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net/http: server.ListenAndServe should honour SetKeepAlivesEnabled #18427

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aviddiviner opened this issue Dec 25, 2016 · 4 comments

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commented Dec 25, 2016

Calling http.ListenAndServe will do a net.Listen(...) and then wrap that TCPListener in a tcpKeepAliveListener before calling Serve to handle any incoming connections.

This is clear from the docs on ListenAndServe, which states that:

Accepted connections are configured to enable TCP keep-alives.

But, http.Server also provides the handy SetKeepAlivesEnabled method. So, it would seem to me that calling SetKeepAlivesEnabled(false) and then ListenAndServe() would do the obvious thing and disable keep-alives on that server's connections.

... which it seems to do — sending Connection: close, and likely closing it off after writing the response — however...

As far as I can tell the tcpKeepAliveListener will still always call SetKeepAlive(true) and SetKeepAlivePeriod(3 * time.Minute) on each new connection, triggering a bunch of syscall.SetsockoptInt(fd.sysfd, syscall.SOL_SOCKET, syscall.SO_KEEPALIVE, boolint(keepalive)) magic each time.

Which can be avoided, especially if I'm disabling keep-alives before I even start serving my traffic.

So at the very least, this could be as simple as something like:

diff --git a/src/net/http/server.go b/src/net/http/server.go
index 89574a8..dd21955 100644
--- a/src/net/http/server.go
+++ b/src/net/http/server.go
@@ -2216,7 +2216,10 @@ func (srv *Server) ListenAndServe() error {
 	if err != nil {
 		return err
 	}
-	return srv.Serve(tcpKeepAliveListener{ln.(*net.TCPListener)})
+	if srv.doKeepAlives() {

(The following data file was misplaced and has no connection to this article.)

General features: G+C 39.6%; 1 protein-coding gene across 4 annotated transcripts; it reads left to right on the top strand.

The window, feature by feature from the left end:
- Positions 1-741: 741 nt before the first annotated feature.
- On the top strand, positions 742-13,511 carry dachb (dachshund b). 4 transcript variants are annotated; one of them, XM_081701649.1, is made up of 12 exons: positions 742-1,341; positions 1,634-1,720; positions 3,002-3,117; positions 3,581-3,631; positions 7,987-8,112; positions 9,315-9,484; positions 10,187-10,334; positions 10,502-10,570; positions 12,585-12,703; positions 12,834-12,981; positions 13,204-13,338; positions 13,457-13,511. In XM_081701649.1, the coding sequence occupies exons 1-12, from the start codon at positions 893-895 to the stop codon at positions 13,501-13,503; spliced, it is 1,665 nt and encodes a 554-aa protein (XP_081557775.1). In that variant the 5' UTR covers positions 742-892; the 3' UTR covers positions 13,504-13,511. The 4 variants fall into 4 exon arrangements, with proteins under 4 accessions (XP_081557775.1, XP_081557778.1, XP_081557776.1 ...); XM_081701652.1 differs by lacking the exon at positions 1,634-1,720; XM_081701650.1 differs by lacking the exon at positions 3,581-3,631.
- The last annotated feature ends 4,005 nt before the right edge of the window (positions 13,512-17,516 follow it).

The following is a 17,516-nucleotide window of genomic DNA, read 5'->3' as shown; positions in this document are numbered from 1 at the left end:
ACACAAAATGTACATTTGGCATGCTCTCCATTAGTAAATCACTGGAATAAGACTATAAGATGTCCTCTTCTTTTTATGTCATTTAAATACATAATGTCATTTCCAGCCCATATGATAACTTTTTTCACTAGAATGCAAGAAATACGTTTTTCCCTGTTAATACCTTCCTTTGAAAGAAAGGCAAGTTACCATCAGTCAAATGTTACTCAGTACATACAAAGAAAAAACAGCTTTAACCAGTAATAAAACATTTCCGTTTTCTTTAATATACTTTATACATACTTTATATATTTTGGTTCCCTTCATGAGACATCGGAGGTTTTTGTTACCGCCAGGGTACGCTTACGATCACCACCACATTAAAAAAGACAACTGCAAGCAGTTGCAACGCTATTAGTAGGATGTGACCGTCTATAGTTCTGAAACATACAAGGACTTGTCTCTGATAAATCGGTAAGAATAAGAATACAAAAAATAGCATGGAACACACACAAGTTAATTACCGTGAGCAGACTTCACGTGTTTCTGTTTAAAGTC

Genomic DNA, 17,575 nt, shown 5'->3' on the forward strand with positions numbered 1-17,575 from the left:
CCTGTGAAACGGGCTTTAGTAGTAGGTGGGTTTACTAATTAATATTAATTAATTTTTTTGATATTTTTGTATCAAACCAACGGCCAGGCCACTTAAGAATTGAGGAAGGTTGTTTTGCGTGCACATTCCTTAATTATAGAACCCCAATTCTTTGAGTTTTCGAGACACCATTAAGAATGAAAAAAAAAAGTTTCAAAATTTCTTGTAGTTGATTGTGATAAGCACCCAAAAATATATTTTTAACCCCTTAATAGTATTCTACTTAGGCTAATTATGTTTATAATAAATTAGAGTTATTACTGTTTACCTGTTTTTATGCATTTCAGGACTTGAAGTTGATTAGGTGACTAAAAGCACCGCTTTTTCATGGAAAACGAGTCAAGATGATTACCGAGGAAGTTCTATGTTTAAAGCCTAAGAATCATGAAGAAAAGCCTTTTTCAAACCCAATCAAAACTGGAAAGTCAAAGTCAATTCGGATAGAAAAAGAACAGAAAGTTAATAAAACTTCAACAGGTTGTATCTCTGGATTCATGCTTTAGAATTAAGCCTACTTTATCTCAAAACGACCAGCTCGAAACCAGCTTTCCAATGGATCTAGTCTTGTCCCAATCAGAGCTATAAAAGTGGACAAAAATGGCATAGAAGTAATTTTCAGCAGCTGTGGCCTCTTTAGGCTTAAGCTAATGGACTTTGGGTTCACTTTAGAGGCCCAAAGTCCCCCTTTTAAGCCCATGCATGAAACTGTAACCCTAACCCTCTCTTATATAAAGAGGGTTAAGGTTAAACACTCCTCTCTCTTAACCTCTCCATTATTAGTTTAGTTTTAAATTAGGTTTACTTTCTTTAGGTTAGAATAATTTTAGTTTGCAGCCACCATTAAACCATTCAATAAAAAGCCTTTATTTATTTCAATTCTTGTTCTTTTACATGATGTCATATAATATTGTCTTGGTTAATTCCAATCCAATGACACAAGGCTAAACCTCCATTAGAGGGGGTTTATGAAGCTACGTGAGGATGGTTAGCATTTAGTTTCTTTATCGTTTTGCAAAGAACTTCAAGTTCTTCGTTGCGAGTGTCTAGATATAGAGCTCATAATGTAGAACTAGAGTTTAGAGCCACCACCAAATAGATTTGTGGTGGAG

+		return srv.Serve(tcpKeepAliveListener{ln.(*net.TCPListener)})
+	}
+	return srv.Serve(ln)
 }
 
 var testHookServerServe func(*Server, net.Listener) // used if non-nil

And doing the same on ListenAndServeTLS.

I haven't looked how feasible it would be to have the tcpKeepAliveListener itself stop setting socket keep-alives once the server setting is changed, but I guess that would be even better?

Am I missing something? Let me know what you think.

What version of Go are you using (go version)?

go version go1.7.4 darwin/amd64

What operating system and processor architecture are you using (go env)?

GOHOSTARCH="amd64"
GOHOSTOS="darwin"

What did you do?

package main

import "net/http"

func main() {
	s := &http.Server{Addr: ":8080"}
	s.SetKeepAlivesEnabled(false)
	s.ListenAndServe()
}

@odeke-em odeke-em changed the title Make net/http.ListenAndServe honour SetKeepAlivesEnabled value. net/http: server.ListenAndServe should honour SetKeepAlivesEnabled Dec 25, 2016

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commented Dec 25, 2016

/cc @bradfitz

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commented Dec 25, 2016

You're conflating two different types of keep-alives. The docs distinguish between the two by saying "TCP keep-alives" vs "HTTP keep-alives".

The method you cite is about TCP keep-alives:

SetKeepAlivesEnabled controls whether HTTP keep-alives are enabled.

It has no control over TCP keep-alives as designed.

You can pass in your own TCP listener if you want to modify the default ListenAndServe behavior.

@bradfitz bradfitz closed this Dec 25, 2016

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commented Dec 25, 2016

Merry Chrismas! 🎄

@bradfitz: Thanks, I understand. Is there any benefit though to enabling TCP keep-alives when we know that no HTTP keep-alives will be performed? Surely that's unnecessary overhead on each connection that can be avoided?

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commented Mar 7, 2017

Thanks for your issue.
I'm using the default ListenAndServe function, and it will prints like "http: Accept error: accept tcp [::]:8077: accept4: too many open files; retrying in 1s". I checked the code after, I'm thinking if the error is because of the "tc.SetKeepAlivePeriod(3 * time.Minute)".

@golang golang locked and limited conversation to collaborators Mar 7, 2018

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